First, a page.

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ARS Home » Northeast Area » University Park, Pennsylvania » Pasture Systems & Watershed Management Research » Research » Publications at this Location » Publication #356633

Research Project: Multifunctional Farms and Landscapes to Enhance Ecosystem Services (Bridge Project)

Location: Pasture Systems & Watershed Management Research

Title: Estimating pasture species biomass from canopy cover

item Goslee, Sarah

Submitted to: Crop, Forage & Turfgrass Management
Publication Type: Peer Reviewed Journal
Publication Acceptance Date: 5/28/2020
Publication Date: N/A
Citation: N/A

Interpretive Summary: Determining the biomass of individual pasture species requires substantial time and effort for clipping, sorting, and weighing. Biomass composition of pastures is useful for managing forage quality, as well as for understanding other ecosystem services provided by pastures. Equations relating aboveground biomass to species canopy cover by season in grazed, multi-species pastures in Pennsylvania were developed for individual species, and for grasses, large forbs, and small forbs, then tested on an independent dataset. The functional group models were best at estimating biomass, with average error less than thirty percent for both spring and autumn. Because these relationships were developed under realistic pasture conditions, they have wide applicability in similar pastures of the northeastern United States.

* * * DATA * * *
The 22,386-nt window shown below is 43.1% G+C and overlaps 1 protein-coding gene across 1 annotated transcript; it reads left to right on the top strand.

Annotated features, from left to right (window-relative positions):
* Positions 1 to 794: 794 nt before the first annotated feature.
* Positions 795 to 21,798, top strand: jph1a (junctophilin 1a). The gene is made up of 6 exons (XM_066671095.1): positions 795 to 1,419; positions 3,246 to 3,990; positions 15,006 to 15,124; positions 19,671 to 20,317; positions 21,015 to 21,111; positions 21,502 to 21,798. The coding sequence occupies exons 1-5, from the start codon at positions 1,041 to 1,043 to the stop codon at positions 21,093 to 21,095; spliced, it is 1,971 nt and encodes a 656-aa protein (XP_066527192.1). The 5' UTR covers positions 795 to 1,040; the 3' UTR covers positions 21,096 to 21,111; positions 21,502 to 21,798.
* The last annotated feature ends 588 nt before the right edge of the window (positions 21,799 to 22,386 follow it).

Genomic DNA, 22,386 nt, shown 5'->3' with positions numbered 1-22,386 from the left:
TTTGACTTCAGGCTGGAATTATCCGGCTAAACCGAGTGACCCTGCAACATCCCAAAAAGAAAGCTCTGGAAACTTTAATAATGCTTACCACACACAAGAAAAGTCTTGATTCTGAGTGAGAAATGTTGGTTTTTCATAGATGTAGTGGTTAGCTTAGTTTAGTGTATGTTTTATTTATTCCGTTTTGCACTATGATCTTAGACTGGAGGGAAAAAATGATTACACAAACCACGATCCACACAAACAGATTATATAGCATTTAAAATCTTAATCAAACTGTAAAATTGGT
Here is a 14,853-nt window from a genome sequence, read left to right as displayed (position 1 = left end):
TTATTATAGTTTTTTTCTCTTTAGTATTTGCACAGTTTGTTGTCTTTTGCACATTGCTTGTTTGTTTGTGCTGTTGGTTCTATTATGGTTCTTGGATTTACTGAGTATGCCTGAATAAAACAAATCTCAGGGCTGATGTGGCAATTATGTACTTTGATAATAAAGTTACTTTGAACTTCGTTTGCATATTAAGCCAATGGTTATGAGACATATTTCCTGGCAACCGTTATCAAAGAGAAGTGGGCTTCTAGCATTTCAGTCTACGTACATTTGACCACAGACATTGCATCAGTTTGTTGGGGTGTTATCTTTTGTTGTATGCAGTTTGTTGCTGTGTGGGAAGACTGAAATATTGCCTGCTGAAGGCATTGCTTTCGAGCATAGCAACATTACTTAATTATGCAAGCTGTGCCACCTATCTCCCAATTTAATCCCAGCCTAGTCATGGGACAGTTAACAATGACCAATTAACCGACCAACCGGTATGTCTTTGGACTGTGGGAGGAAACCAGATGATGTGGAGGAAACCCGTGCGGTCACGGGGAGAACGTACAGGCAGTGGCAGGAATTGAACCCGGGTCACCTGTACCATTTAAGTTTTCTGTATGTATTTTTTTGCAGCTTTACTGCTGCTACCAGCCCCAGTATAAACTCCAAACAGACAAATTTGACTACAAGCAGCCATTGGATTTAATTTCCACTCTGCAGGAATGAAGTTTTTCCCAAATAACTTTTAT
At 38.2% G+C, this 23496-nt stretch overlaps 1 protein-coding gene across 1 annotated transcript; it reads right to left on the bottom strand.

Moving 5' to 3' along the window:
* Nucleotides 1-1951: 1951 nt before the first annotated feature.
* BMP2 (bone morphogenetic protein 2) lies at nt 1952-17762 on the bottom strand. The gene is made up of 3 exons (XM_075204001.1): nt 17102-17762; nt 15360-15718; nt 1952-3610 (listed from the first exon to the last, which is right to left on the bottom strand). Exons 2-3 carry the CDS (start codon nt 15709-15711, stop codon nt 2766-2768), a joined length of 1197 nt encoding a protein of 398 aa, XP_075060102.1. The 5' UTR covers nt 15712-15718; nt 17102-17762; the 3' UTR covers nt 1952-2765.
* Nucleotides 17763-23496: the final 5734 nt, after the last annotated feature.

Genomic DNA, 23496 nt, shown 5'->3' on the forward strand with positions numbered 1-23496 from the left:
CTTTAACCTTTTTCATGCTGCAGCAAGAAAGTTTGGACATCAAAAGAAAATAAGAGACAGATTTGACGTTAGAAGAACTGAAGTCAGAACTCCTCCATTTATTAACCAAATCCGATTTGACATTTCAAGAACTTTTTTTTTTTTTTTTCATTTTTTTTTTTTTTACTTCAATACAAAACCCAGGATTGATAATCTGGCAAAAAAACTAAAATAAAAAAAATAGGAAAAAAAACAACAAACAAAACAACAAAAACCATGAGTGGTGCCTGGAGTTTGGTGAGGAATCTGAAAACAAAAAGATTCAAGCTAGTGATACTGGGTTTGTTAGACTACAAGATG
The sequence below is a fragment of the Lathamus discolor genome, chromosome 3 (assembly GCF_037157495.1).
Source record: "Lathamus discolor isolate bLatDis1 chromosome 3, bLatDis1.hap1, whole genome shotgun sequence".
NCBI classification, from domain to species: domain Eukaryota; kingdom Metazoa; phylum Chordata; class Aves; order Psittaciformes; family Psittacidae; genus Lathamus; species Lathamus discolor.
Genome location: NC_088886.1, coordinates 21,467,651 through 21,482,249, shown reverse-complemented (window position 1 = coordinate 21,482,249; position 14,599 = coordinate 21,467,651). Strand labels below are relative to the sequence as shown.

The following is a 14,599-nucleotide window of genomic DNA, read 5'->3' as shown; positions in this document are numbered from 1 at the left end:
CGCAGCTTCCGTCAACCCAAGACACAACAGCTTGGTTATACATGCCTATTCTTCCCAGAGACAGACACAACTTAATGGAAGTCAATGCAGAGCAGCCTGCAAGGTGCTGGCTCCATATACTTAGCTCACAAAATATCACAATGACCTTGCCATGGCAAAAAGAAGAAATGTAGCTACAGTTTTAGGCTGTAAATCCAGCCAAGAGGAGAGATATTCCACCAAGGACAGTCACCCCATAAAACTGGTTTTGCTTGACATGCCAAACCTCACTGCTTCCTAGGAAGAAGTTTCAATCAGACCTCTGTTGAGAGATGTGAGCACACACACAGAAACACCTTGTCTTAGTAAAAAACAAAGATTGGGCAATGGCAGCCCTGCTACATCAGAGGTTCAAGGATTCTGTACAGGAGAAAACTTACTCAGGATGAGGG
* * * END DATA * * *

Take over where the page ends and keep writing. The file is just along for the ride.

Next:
Technical Abstract: Many tools are available to measure total aboveground plant biomass in pastures, such as the rising plate meter and the Robel pole, but measuring biomass by species requires time-consuming clipping and sorting. Pasture composition determines forage quality, carbon storage, and other ecosystem services. Seasonal allometric coefficients relating canopy cover to biomass were developed for individual species and for functional groups (grass, large forb, small forb) using data from a grazed, multi-species, experimental pasture in Pennsylvania, and tested on an independent grazed experimental study. The models performed better in autumn than in spring, and performance varied greatly among species. The functional group models were generally more accurate than species-specific models, even for estimating single species. Total grass and forb biomasses were well modeled, with bias less than thirty percent regardless of season. Unlike many allometric models, these were developed and tested on multi-year, grazed, multi-species, pastures, so variability was high, but the results will have broad applicability in high-fertility, mesic, pastures.